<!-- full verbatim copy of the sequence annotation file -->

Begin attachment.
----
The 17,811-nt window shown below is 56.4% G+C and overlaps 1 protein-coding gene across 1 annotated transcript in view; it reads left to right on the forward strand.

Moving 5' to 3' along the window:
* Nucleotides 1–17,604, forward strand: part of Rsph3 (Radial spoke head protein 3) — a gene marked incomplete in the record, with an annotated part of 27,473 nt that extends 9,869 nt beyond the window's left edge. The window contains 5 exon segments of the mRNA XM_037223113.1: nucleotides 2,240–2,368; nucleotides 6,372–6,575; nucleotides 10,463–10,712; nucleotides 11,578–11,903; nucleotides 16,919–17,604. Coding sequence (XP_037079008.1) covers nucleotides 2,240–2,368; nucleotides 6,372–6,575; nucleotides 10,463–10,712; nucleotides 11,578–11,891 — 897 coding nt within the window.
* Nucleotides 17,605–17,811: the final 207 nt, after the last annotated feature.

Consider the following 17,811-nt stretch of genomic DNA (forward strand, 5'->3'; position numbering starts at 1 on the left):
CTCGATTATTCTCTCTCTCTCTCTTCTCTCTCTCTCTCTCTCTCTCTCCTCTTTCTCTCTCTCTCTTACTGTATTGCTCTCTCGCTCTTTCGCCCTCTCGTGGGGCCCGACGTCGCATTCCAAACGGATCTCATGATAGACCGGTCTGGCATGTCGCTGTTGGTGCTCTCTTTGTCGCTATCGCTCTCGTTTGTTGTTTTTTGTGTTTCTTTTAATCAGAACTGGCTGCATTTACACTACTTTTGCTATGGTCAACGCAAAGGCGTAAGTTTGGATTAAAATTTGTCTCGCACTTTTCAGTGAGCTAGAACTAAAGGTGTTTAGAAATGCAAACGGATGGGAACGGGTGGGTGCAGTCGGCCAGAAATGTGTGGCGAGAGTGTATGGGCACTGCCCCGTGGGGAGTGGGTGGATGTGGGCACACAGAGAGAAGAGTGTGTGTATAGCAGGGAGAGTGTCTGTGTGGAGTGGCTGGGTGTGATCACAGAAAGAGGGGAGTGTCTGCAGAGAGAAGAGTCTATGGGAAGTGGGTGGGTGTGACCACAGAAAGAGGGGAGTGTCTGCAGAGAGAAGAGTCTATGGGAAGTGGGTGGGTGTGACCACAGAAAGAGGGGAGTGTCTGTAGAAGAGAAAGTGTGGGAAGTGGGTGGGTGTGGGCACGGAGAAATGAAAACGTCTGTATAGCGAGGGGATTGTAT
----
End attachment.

The 17,811-nt window shown below is 56.4% G+C and overlaps 1 protein-coding gene across 1 annotated transcript in view; it reads left to right on the forward strand.

Moving 5' to 3' along the window:
* Nucleotides 1–17,604, forward strand: part of Rsph3 (Radial spoke head protein 3) — a gene marked incomplete in the record, with an annotated part of 27,473 nt that extends 9,869 nt beyond the window's left edge. The window contains 5 exon segments of the mRNA XM_037223113.1: nucleotides 2,240–2,368; nucleotides 6,372–6,575; nucleotides 10,463–10,712; nucleotides 11,578–11,903; nucleotides 16,919–17,604. Coding sequence (XP_037079008.1) covers nucleotides 2,240–2,368; nucleotides 6,372–6,575; nucleotides 10,463–10,712; nucleotides 11,578–11,891 — 897 coding nt within the window.
* Nucleotides 17,605–17,811: the final 207 nt, after the last annotated feature.

Consider the following 17,811-nt stretch of genomic DNA (forward strand, 5'->3'; position numbering starts at 1 on the left):
CTCGATTATTCTCTCTCTCTCTCTTCTCTCTCTCTCTCTCTCTCTCTCCTCTTTCTCTCTCTCTCTTACTGTATTGCTCTCTCGCTCTTTCGCCCTCTCGTGGGGCCCGACGTCGCATTCCAAACGGATCTCATGATAGACCGGTCTGGCATGTCGCTGTTGGTGCTCTCTTTGTCGCTATCGCTCTCGTTTGTTGTTTTTTGTGTTTCTTTTAATCAGAACTGGCTGCATTTACACTACTTTTGCTATGGTCAACGCAAAGGCGTAAGTTTGGATTAAAATTTGTCTCGCACTTTTCAGTGAGCTAGAACTAAAGGTGTTTAGAAATGCAAACGGATGGGAACGGGTGGGTGCAGTCGGCCAGAAATGTGTGGCGAGAGTGTATGGGCACTGCCCCGTGGGGAGTGGGTGGATGTGGGCACACAGAGAGAAGAGTGTGTGTATAGCAGGGAGAGTGTCTGTGTGGAGTGGCTGGGTGTGATCACAGAAAGAGGGGAGTGTCTGCAGAGAGAAGAGTCTATGGGAAGTGGGTGGGTGTGACCACAGAAAGAGGGGAGTGTCTGCAGAGAGAAGAGTCTATGGGAAGTGGGTGGGTGTGACCACAGAAAGAGGGGAGTGTCTGTAGAAGAGAAAGTGTGGGAAGTGGGTGGGTGTGGGCACGGAGAAATGAAAACGTCTGTATAGCGAGGGGATTGTAT